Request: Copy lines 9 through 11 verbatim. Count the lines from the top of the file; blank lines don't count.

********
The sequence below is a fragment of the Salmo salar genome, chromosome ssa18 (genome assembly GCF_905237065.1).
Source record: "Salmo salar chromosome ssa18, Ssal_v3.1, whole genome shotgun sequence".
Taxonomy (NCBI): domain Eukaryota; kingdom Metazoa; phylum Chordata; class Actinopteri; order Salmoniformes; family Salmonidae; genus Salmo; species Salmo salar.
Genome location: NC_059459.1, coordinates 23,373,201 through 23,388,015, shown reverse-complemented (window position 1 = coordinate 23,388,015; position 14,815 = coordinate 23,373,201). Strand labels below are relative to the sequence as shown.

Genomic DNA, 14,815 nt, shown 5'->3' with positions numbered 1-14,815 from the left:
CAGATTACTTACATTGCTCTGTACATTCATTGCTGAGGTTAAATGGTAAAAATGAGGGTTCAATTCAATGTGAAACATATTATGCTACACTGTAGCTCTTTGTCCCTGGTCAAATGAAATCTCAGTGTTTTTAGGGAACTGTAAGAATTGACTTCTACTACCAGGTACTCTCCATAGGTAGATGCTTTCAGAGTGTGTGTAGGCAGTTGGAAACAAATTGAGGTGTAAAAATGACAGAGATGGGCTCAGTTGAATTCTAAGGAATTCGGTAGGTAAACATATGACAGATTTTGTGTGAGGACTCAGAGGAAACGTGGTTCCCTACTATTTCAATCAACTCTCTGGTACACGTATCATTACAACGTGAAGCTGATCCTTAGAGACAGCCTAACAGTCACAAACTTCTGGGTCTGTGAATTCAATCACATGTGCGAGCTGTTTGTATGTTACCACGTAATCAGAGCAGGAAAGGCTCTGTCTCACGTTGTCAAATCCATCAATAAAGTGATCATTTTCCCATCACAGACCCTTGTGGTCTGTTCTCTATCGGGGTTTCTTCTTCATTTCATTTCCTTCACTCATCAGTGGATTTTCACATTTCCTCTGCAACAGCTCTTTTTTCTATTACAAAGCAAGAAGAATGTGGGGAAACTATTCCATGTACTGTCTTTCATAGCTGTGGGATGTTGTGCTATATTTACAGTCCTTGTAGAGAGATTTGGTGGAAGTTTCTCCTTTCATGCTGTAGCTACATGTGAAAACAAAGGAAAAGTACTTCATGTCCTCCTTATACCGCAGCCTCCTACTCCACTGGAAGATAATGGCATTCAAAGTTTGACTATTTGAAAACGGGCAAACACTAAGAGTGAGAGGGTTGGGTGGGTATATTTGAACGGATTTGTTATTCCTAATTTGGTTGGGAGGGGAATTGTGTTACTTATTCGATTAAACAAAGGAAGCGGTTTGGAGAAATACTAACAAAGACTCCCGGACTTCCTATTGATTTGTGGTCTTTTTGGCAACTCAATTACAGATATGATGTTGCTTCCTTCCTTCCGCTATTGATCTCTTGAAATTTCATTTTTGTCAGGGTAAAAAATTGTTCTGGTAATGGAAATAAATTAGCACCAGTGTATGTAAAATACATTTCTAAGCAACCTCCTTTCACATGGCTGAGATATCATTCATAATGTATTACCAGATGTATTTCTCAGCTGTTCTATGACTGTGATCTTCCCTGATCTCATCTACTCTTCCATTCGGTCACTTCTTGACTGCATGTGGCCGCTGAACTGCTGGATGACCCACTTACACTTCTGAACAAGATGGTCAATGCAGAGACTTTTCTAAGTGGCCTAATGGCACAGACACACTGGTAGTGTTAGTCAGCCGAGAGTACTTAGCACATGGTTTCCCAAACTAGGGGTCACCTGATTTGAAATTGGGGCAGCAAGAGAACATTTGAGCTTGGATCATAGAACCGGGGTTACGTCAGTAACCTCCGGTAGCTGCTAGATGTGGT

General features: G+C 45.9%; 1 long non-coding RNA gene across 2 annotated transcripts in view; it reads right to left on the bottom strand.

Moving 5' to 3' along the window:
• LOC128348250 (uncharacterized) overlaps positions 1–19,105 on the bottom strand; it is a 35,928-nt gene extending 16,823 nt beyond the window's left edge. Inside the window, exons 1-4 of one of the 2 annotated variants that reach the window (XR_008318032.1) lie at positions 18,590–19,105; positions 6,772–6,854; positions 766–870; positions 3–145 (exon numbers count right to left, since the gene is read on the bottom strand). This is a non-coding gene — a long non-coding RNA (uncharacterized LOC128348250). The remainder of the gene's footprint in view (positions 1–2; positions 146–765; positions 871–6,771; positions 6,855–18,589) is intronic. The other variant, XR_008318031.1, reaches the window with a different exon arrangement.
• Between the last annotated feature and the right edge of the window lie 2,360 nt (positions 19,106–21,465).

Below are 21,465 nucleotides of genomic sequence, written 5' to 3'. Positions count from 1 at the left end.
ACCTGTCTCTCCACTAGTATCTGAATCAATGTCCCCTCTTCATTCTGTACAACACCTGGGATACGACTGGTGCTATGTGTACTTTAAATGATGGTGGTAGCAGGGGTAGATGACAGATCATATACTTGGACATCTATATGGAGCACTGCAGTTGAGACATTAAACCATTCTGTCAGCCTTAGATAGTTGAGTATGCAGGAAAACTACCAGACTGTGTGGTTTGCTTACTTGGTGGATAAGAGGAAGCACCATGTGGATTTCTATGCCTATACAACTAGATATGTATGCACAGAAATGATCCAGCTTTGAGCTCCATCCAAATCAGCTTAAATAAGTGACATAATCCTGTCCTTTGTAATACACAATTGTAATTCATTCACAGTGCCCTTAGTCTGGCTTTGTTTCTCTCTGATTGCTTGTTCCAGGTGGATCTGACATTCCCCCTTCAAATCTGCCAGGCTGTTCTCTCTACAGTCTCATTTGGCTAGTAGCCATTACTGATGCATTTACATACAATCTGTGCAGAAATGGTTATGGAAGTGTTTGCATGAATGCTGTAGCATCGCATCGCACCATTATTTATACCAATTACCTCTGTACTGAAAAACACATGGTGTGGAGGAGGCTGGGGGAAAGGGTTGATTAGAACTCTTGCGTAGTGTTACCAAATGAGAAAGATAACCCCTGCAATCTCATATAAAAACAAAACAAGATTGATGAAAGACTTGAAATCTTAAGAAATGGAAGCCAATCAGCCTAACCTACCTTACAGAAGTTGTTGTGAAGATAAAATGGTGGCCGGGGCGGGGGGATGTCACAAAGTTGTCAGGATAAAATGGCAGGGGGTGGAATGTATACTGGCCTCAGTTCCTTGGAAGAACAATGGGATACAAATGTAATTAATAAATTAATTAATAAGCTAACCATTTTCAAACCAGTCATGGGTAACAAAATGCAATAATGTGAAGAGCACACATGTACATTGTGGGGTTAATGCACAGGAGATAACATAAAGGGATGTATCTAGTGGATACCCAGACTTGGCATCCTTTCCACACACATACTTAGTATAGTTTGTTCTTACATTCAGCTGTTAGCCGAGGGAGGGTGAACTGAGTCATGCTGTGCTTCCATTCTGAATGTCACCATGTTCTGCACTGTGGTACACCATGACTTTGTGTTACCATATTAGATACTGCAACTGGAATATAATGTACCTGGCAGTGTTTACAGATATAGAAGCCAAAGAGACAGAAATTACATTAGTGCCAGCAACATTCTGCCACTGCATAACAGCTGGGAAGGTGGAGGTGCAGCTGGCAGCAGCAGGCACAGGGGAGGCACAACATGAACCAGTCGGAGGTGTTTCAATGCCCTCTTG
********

• LOC128348250 (uncharacterized) overlaps positions 1–19,105 on the bottom strand; it is a 35,928-nt gene extending 16,823 nt beyond the window's left edge. Inside the window, exons 1-4 of one of the 2 annotated variants that reach the window (XR_008318032.1) lie at positions 18,590–19,105; positions 6,772–6,854; positions 766–870; positions 3–145 (exon numbers count right to left, since the gene is read on the bottom strand). This is a non-coding gene — a long non-coding RNA (uncharacterized LOC128348250). The remainder of the gene's footprint in view (positions 1–2; positions 146–765; positions 871–6,771; positions 6,855–18,589) is intronic. The other variant, XR_008318031.1, reaches the window with a different exon arrangement.
• Between the last annotated feature and the right edge of the window lie 2,360 nt (positions 19,106–21,465).

Below are 21,465 nucleotides of genomic sequence, written 5' to 3'. Positions count from 1 at the left end.